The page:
Todd Stanley’s not a doctor, but he knows his fair share about the workings of a hospital radiology department. It comes with the territory in his job as the administrative director of radiology for Indiana University Health. He’s used to working behind the scenes as part of the radiology care team, working the administrative side of diagnosing and treating patients.
In October 2012, he found himself front and center as part of the care team—as a patient—after tests revealed he had bilateral pulmonary embolism, a blockage caused by a blood clot in the arteries of the lungs. Oftentimes, the blood clot has traveled from somewhere else in the body, such as the veins in the legs.
Todd’s first sign of trouble was the week after he and his wife, Lisa, returned from a vacation in Mexico. “We were out walking, and I got really short of breath,” recalls Todd, “We had to stop so I could catch my breath,” which was unusual for the active, tennis-playing 47-year-old.
He saw a doctor the next day, who attributed Todd’s shortness of breath and the pain he had on both sides of his chest to bronchitis, and prescribed an antibiotic.
Walking into work at IU Health Methodist Hospital three days later, Todd became so short of breath he had to stop twice. He knew something wasn’t right and when he talked to the nurse at his doctor’s office she agreed, telling him he should stop in at the hospital’s emergency room to get checked out.
Early that afternoon, Todd’s speech suddenly became slurred, making that stop in the emergency room an immediate necessity. That’s when tests revealed that Todd not only had a pulmonary embolism, but that he also had suffered a stroke. Doctors were also concerned because the embolism was so large it was pressing on his heart; it had already caused a hole in his heart and the continued pressure could result in further heart damage.
After being admitted to the hospital, more tests revealed three blood clots in Todd’s legs. Because clots can form during long periods of sitting, it’s likely Todd’s flight to Mexico was the culprit. “Even though it wasn’t a long flight, it probably was the cause,” says Todd.
Todd looks to the team at decision time
Todd was faced with making the decision about how to proceed with treatment. Conventional treatment used blood-thinning medication to dissolve the clots. Along with the medication, his doctors also wanted to place a filter in the vein leading from his legs to prevent more clots from traveling to his lungs.
Another option was one Todd didn’t expect—open heart surgery. Removing the clot surgically would relieve the pressure on his heart more quickly, but it carried more risks and would require a long recovery. Todd felt fortunate to have a team of specialists to turn to for advice—a hematologist, cardiologist, pulmonologist and heart surgeon—all who became involved in his care in the emergency room.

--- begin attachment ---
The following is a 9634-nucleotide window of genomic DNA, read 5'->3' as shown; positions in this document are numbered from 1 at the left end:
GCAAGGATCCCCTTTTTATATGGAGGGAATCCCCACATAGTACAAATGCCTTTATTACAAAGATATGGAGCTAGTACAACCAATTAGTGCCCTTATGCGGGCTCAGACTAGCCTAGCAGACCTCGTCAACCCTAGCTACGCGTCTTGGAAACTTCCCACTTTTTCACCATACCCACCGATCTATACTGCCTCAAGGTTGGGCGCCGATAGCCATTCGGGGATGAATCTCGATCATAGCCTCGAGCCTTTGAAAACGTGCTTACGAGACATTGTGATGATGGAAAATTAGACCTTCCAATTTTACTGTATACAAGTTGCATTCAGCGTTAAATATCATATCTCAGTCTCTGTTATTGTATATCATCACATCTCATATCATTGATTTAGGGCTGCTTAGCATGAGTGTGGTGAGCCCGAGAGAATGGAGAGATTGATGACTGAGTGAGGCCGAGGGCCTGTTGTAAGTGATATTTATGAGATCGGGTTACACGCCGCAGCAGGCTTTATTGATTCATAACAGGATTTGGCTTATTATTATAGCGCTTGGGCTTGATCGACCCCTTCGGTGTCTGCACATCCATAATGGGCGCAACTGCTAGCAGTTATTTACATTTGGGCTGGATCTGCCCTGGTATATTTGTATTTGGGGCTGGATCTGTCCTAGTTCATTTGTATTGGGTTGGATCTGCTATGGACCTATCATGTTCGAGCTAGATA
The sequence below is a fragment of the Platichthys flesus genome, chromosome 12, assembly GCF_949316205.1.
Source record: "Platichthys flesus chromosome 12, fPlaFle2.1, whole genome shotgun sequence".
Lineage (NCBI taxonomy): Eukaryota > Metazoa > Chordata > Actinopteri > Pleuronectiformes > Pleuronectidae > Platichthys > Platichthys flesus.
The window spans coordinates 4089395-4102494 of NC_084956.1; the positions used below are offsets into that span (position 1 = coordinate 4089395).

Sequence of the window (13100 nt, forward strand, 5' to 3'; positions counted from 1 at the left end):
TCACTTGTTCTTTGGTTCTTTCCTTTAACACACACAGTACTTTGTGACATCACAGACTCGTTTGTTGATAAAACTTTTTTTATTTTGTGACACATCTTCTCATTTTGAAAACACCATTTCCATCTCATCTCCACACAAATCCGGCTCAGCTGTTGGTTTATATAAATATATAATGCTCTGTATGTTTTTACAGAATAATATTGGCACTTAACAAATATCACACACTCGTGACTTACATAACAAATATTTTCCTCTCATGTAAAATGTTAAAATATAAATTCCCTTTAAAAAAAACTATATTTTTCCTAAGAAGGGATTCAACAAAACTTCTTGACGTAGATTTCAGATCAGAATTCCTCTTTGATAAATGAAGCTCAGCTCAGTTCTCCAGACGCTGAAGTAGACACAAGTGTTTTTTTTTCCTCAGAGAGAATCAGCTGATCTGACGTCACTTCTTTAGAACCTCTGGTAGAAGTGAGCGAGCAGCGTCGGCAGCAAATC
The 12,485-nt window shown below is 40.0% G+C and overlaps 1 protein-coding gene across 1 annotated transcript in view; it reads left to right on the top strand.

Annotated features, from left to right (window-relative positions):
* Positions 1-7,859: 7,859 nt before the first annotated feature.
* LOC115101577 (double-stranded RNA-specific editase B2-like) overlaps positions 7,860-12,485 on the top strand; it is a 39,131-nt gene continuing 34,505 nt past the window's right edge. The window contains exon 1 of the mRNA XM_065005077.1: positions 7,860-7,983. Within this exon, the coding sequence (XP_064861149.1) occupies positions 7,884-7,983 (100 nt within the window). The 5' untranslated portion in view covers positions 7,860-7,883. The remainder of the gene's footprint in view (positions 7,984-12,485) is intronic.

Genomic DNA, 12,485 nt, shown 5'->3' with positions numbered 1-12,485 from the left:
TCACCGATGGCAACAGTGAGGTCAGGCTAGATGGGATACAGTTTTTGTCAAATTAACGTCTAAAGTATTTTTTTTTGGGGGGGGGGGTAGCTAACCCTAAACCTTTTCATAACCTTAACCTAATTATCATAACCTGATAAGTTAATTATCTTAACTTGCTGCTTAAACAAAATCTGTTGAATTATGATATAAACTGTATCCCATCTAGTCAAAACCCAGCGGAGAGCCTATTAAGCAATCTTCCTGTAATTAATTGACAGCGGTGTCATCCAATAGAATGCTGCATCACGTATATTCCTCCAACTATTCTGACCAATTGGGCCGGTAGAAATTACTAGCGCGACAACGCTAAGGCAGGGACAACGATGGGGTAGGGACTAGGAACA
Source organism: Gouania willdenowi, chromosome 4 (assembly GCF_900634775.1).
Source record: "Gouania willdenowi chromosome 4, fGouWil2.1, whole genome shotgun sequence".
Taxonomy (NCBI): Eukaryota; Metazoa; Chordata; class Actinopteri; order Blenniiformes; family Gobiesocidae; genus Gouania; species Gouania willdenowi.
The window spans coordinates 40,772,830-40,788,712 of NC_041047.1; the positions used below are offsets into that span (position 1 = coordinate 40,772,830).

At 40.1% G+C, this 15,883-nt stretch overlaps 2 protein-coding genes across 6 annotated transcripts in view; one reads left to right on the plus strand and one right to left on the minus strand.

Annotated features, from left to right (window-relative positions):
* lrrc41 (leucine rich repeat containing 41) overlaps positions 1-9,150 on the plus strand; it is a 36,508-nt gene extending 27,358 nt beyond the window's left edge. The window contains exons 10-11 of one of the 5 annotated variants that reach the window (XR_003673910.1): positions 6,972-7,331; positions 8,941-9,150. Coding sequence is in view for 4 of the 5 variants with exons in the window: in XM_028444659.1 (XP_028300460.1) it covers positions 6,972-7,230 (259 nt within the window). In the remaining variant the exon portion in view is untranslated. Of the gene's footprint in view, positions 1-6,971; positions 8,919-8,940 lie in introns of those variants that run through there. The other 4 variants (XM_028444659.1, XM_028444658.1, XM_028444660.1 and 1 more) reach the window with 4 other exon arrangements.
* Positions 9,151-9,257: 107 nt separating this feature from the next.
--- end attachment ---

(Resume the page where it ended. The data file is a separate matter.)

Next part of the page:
“To have all of those specialists available right then—a small, community hospital wouldn’t have had that,” says Todd. “I appreciated them giving me the options. Having to make that decision was tough—there was a lot of praying going on in my room—but I called them all in to get their opinions and advice.”
Todd decided against the surgery. “My gut told me it wasn’t for me, especially when the conventional treatment is pretty successful.”
That decision meant placing the filter was the next step, which put him in the care of his coworkers in radiology. Todd talked with the interventional radiologists about a treatment option they hadn’t explored yet—thrombolysis, a new procedure that uses a catheter inserted through the groin to deliver clot-busting drugs, or a device to break up the clots.
“I knew about it because it was new to IU Health hospitals and I had purchased equipment for it,” says Todd.
The doctors studied Todd’s scans and determined it would work. By noon that same day, Todd underwent the procedure and four hours later, doctors had removed nearly the entire clot.
“My care was phenomenal. I was walking around the next day, home three days later, and back to work in two weeks,” says Todd. “And I had absolutely no side effects from the stroke.”
A year later, he says he’s back to normal, playing tennis and walking. He admits the experience weighed on him for the first six months, though. “You feel like there’s been a chink in your armor, when up until then you’ve been invincible,” he says. “But you can’t worry about it because it will drive you crazy.”
He’ll be on blood thinners for the rest of his life, but figures it’s a small price to pay. “It was a crazy ride, but I feel blessed and fortunate. I’m here and alive and that’s all that matters.”